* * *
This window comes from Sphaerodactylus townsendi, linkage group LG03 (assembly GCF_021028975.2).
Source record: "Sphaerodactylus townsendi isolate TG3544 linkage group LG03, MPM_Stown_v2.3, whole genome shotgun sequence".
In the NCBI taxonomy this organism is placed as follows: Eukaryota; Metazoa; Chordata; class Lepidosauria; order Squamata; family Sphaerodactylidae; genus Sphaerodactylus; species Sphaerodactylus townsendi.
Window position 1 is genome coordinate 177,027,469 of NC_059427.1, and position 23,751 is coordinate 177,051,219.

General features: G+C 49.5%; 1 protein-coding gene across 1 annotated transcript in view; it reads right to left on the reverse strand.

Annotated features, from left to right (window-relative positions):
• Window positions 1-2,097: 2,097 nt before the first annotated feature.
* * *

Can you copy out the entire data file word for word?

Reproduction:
This window comes from Sphaerodactylus townsendi, linkage group LG03 (assembly GCF_021028975.2).
Source record: "Sphaerodactylus townsendi isolate TG3544 linkage group LG03, MPM_Stown_v2.3, whole genome shotgun sequence".
In the NCBI taxonomy this organism is placed as follows: Eukaryota; Metazoa; Chordata; class Lepidosauria; order Squamata; family Sphaerodactylidae; genus Sphaerodactylus; species Sphaerodactylus townsendi.
Window position 1 is genome coordinate 177,027,469 of NC_059427.1, and position 23,751 is coordinate 177,051,219.

General features: G+C 49.5%; 1 protein-coding gene across 1 annotated transcript in view; it reads right to left on the reverse strand.

Annotated features, from left to right (window-relative positions):
• Window positions 1-2,097: 2,097 nt before the first annotated feature.